Is a method containing only one line too short? No. A method like this can be useful:

private void setState(State newState) {
  this.state = newState;
}

At work the other day, I was trouble-shooting a problem. As part of that effort, I wanted to check if everything had been closed properly when going back to state idle. Unfortunately, the state was set to idle in around 25 places, so it took a bit of work to cover all the cases. If a setState-method had been used, I could just have added:

private void setState(State newState) {
  if (newState == State.IDLE && !everythingClosed()) {
    logDebug("Going IDLE, but everything not closed");
  }
  this.state = newState;
}

A setState-method is also good for logging all state transitions:

private void setState(State newState) {
  if (logDebugEnabled()) {
    logDebug("Changing state from " + this.state +
      " to " + newState);
  }
  this.state = newState;
}

Seeing all the state transitions in a log usually helps a lot when trying to figure out what is happening in the code.

7. Self-Documenting Code

Code is read much more often than written. Therefore it is important that it is easy to understand what the code does. Well-named methods make the process of understanding a program a lot easier. Also, you don’t need to write a lot of comments, because the names of the methods (and variables) tell the story. Coming up with good names is harder than it sounds, but is one of the essential parts of programming in my opinion. The best test of the names I come up with is when I come back to the code a few months later (when I have forgotten all the details): can I understand what a method does just from its name, or do I have to jump into it and read the code?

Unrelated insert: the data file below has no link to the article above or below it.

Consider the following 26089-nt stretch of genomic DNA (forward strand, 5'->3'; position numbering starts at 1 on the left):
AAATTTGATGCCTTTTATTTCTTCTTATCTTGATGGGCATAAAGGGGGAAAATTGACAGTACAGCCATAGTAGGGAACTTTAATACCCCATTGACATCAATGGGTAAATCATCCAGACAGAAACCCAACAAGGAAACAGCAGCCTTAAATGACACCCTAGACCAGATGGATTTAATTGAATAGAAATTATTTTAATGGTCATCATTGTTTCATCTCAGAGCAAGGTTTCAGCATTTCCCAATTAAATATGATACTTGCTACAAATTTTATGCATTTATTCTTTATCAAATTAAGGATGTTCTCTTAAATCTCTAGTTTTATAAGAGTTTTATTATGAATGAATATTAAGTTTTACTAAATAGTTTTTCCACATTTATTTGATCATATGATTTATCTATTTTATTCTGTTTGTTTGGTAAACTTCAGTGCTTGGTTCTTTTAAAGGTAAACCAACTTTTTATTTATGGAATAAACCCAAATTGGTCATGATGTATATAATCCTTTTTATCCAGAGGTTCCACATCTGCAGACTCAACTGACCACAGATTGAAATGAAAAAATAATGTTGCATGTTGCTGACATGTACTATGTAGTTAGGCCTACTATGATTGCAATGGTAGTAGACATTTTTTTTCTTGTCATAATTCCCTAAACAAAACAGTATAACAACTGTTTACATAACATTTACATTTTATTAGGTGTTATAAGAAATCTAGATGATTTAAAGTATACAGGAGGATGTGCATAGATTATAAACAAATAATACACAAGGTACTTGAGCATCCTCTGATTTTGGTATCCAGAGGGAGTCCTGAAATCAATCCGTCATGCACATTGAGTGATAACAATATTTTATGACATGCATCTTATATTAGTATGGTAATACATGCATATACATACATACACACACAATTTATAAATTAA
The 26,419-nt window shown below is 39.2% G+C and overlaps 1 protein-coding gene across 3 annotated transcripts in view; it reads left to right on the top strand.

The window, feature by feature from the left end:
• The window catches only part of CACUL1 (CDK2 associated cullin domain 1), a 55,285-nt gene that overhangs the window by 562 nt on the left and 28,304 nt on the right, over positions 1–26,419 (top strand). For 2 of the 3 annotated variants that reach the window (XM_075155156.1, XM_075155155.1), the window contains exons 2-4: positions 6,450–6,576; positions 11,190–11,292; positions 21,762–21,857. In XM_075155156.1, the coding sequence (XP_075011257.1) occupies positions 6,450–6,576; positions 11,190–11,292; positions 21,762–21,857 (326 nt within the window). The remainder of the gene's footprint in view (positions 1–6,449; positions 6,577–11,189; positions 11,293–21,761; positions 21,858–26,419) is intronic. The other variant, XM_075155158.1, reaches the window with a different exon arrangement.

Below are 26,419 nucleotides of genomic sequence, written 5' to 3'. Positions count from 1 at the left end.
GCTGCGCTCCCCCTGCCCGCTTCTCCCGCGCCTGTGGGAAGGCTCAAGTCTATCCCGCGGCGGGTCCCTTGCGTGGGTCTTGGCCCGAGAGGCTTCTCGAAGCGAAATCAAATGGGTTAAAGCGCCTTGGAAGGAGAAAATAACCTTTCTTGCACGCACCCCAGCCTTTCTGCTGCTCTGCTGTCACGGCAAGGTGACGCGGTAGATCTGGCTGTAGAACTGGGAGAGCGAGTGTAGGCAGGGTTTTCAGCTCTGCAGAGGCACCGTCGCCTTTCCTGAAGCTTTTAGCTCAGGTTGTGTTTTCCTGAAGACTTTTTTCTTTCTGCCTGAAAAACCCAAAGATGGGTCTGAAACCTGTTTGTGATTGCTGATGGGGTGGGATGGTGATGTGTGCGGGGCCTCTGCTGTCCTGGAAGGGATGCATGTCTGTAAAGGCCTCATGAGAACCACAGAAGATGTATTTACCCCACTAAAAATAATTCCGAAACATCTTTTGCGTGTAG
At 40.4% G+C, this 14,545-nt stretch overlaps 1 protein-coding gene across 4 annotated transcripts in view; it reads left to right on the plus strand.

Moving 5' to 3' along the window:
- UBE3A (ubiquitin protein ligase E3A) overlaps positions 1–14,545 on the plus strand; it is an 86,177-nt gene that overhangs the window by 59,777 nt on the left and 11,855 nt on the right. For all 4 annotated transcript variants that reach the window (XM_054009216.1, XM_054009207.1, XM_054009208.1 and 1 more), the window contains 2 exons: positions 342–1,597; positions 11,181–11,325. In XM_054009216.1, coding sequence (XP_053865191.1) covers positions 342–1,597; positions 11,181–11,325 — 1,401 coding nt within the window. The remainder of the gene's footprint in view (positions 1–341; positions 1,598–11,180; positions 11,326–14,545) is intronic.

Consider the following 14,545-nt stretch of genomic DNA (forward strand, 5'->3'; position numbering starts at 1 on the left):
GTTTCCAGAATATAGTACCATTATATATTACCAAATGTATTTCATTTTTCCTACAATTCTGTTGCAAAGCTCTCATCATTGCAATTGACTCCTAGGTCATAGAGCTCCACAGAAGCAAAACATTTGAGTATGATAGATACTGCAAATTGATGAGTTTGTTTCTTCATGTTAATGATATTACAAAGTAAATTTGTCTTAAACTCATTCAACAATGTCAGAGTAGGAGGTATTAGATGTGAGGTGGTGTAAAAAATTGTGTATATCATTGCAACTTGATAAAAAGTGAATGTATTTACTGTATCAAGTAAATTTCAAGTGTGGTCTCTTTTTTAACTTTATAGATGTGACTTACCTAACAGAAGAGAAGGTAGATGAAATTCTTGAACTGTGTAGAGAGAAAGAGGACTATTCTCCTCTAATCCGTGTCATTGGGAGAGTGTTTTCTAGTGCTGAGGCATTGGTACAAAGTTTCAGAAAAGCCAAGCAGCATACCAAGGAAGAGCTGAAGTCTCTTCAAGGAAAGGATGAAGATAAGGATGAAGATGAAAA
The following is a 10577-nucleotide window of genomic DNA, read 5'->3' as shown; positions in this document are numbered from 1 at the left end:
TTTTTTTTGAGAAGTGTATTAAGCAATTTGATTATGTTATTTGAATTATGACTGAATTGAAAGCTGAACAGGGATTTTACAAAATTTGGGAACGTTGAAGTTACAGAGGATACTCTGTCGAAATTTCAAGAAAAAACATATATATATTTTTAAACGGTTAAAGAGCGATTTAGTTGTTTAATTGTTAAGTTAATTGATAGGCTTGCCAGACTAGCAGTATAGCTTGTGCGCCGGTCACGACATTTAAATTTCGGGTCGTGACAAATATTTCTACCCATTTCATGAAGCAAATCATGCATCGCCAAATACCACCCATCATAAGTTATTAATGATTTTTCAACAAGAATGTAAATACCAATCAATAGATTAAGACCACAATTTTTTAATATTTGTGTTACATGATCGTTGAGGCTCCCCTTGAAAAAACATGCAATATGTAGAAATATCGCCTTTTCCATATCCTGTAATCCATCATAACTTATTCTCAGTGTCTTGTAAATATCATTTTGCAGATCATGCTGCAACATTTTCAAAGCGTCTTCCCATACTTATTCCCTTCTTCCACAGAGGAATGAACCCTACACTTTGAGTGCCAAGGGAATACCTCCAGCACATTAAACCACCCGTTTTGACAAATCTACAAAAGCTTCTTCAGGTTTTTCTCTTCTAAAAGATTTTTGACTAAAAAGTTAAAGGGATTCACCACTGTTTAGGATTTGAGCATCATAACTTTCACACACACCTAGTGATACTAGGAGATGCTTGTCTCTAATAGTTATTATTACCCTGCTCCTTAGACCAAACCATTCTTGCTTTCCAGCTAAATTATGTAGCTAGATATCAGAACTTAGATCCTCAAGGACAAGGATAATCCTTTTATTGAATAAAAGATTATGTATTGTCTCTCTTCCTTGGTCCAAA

I almost never write any Javadoc for the internal methods I write. The name of the method is enough. The benefit is shorter, more compact code – I see more of the program in each screen-full. And if the name is not enough, it is easy to jump into the method and check what it does. The only exception is for APIs. There Javadoc is important, since you may not have the ability to examine the code on the other side of the API.